With the increase in road and cyclocross disc brakes recently, it only makes sense that thru axle forks would soon follow, and they have.

Whisky Parts Co appears to be ahead of the curve on this one, but are they too far ahead?  Some might call this overkill arguing that thru axles are intended to minimize torsional flex on mountain bikes where suspension forks can create significant discrepancies in torque on each side of the axle, but road and cyclocross bike forks are already rigid and don’t need this. Disc brakes, however, also apply a significant force to only one side of the hub and could torque and twist fork legs.  Added rigidity and control during hard braking and maybe even on a standing hard effort hardly seems like a bad thing. Or even a hard sell.

The new forks will use a mini Maxle designed around standard 100mm road spacing and tapered head tubes.  The road versions offer 43mm or 49mm offsets and weigh in around 430 grams without the Maxle.


  1. OK, I would understand 9mm thru-axle, something like DT Swiss RWS, but 15mm for road and cyclocross ???
    What a load of dreck !

  2. Nice Photoshop job. Glad to see a giant distributor supporting gray market parts by slapping their logos all over it and aptly marketing it to people who don’t know better.

  3. @hungry4shht – not even close. feel free to call around – no one is making a thru-axle carbon road fork. this is, from the ground up, an entirely new product. i’m not sure why bikerumor chooses to use a rendering though because the release of this product was just a few days ago and real photos are all over the place.

  4. Ojos Azules – 15mm makes a lot of sense in that it’s a commonly available hub size for 100/135 spaced hubs. Makes for a little more cross-compatability between bikes and wheel sets.

    Maxle (and also Maxle Lite) are really nice in that the hub/dropout interface aligns to the same position every time – wheel install/removal will put the rotor in the exact place every time, even if the bike isn’t perfectly upright or weighted.

  5. makes a lot of sense for solving the issue where the brake could pull the axle out of a traditional fork with bottom facing dropouts. Now if everyone would just accept this size and not invent their own 2 mm different “standard” I’d be happy.

  6. No! I will not purchase a new fork with a different axle standard! Of all the things that I thought weren’t stiff enough, the interface between the front hub and the fork isn’t one of them. After 15 years of riding disc off road I have never had the front wheel pop out. It has also never come out on my disc cross frame. Stop the madness!

    Then again, maybe if we make the fork a little wider, and a little longer to fit 2.5 inch tires, then add some sort of air sprung, hydraulic damped suspension to it, maybe even remote lock out, we would really have a useful product.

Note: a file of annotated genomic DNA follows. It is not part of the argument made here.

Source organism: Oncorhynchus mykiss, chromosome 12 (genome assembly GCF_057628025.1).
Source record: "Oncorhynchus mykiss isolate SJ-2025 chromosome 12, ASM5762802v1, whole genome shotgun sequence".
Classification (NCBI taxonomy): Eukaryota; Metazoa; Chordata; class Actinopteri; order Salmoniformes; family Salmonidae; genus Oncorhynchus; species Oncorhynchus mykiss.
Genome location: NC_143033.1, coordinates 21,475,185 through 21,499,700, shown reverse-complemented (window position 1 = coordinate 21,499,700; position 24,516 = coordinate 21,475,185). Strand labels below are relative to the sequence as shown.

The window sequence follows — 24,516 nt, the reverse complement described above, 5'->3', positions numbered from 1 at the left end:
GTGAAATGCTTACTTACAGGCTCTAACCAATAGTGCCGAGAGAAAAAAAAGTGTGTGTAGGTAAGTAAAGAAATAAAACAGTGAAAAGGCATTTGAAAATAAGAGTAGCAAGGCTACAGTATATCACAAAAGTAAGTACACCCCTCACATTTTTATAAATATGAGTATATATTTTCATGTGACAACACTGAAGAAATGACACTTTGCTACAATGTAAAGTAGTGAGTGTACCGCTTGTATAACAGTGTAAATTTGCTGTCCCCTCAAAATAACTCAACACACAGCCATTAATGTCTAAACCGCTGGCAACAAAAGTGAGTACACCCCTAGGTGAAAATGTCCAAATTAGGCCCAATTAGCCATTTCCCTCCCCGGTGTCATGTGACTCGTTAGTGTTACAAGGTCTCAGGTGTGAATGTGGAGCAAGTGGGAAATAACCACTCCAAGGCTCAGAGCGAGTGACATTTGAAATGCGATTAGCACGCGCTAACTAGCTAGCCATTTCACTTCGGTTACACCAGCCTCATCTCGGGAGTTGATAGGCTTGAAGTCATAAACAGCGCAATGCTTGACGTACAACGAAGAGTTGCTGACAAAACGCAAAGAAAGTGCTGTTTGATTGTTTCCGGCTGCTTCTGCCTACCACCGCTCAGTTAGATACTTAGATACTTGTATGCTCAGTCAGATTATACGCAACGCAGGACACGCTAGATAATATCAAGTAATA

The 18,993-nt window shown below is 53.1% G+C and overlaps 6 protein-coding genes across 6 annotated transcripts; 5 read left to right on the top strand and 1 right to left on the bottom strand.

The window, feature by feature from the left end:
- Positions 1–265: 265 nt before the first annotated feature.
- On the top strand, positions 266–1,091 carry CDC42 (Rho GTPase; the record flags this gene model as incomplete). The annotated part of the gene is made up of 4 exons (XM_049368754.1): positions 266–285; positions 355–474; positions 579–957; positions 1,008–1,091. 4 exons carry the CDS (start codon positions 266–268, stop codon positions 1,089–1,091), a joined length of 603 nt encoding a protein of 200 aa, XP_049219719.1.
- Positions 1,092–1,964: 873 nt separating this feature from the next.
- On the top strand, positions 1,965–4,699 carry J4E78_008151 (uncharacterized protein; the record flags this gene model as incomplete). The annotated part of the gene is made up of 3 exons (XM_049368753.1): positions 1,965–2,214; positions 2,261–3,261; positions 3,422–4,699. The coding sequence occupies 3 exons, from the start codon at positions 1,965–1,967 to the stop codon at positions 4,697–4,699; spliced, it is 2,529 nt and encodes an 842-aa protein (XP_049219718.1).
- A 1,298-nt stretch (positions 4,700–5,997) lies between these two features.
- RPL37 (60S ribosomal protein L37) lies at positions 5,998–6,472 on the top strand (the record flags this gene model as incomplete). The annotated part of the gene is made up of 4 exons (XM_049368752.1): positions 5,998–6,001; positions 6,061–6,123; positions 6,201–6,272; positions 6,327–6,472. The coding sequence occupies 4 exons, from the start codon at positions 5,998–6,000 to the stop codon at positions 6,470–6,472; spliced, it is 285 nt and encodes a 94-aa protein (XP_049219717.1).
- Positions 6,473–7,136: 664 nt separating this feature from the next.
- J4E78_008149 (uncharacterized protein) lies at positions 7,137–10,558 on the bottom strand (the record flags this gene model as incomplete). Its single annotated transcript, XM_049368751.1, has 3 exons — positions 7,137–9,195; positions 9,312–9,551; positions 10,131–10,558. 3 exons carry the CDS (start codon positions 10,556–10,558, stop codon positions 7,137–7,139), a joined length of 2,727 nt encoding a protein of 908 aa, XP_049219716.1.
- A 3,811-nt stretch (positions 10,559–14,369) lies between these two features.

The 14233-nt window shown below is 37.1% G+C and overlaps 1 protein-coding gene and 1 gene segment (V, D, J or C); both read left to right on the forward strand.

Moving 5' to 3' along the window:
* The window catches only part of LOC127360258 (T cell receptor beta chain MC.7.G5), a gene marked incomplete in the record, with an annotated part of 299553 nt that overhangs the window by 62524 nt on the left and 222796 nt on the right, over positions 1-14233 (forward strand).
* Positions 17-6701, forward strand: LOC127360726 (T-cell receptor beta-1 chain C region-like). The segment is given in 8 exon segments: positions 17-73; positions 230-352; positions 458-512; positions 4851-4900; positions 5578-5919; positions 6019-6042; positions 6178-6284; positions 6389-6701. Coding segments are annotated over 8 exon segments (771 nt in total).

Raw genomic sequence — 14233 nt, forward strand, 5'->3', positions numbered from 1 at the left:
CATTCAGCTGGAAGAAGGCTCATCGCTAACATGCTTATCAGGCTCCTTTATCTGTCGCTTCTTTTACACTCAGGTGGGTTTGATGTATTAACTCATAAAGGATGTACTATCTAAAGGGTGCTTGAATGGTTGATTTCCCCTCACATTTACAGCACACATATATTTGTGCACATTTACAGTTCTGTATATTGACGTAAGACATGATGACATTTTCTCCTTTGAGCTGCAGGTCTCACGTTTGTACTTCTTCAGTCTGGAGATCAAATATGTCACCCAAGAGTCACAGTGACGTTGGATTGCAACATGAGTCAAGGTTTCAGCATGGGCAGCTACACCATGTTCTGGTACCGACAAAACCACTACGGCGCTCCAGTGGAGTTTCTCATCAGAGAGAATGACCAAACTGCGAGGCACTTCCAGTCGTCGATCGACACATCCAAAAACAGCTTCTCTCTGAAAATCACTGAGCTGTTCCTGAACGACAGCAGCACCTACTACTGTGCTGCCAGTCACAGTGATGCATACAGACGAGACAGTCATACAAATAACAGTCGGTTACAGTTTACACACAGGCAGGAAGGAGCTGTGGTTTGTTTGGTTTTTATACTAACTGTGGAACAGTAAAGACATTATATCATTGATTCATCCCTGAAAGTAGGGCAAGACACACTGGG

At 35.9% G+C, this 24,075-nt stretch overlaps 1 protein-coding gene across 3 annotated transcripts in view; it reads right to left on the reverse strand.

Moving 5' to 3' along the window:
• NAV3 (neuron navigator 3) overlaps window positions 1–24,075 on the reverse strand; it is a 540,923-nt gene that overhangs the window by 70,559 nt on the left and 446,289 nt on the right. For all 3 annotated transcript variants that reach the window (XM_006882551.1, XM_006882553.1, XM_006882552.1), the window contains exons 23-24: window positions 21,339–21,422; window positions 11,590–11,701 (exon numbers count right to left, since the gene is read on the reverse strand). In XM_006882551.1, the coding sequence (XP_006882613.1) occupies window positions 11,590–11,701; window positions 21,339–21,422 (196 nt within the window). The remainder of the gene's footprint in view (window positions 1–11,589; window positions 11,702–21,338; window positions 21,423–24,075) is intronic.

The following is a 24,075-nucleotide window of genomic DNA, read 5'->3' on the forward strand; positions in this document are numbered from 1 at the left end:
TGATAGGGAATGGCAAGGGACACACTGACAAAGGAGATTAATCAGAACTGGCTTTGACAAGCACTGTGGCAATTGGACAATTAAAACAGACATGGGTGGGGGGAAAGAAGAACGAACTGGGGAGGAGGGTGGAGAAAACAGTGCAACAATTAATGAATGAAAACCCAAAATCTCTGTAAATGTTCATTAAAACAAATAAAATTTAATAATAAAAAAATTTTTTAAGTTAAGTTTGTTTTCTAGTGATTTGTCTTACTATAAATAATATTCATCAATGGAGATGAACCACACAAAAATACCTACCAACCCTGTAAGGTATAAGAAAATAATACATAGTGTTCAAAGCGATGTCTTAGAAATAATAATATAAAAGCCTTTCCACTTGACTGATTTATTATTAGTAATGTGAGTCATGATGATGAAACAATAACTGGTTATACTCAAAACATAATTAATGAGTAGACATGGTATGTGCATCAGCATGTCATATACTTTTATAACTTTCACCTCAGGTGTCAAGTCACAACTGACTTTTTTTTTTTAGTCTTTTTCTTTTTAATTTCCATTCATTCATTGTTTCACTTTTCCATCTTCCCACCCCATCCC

7. From someone who was at Saddledrive when this was first revealed to the public, these forks look really great, have a totally flush left side, and once adopted in mass and gradually improved will be as light as a QR and stiffer.

    You might think it’s odd now, but wait a year or two, this is the future.

  8. I can say with confidence that these forks are 100% proprietary. Whisky partnered with SRAM to shorten the Maxle Lite, making it more applicable for a road/cross application. Why 15mm? It’s the most common standard and there are a wide variety of hubs available. Why thru-axle at all..? Simple, it unifies the fork legs. Your wheel will turn better, your forks won’t twist under disc brake loading, you eliminate the dreaded brake chatter on your cantilever cross bike and once hydraulic brakes are released for road levers cable routing limitations will be reduced.

    If nothing else, bike handling will be improved through less twisting of the fork legs. The first time you ride one of these and hit a tight corner you’ll be jaw-dropped.

  9. Hey. What about the rear dropouts? Is this thru axle design gonna be useful for rear 135mm road frames? I definitely see disc brakes continuing to make it to road bikes, but I am not sure about the thru axle stuff. If thru axle designs aren’t accepted by road frame manufacturers for the rear of the bike, then why would it only be accepted for the front fork?

  10. Nice forks, but stay out of NAHBS. The only thing North American about Whisky is the design, albeit a good one, still doesn’t belong at NAHBS.

  11. Jackaroo, I agree, Interbike is for everybody, but NAHBS is for showcasing US made bikes and parts, they don’t belong there. Don’t get it twisted.

  12. @Ted- yeah. and let’s get Campy, Cinelli, Shimano, ENVE Forks, SRAM, Deda frame tubing, Brooks saddles, all the tires, and all the cool innovative bikes from the Japanese builders out of there too. ‘Cause it wasn’t made in America. That should make for a really interesting show……….

What do you think?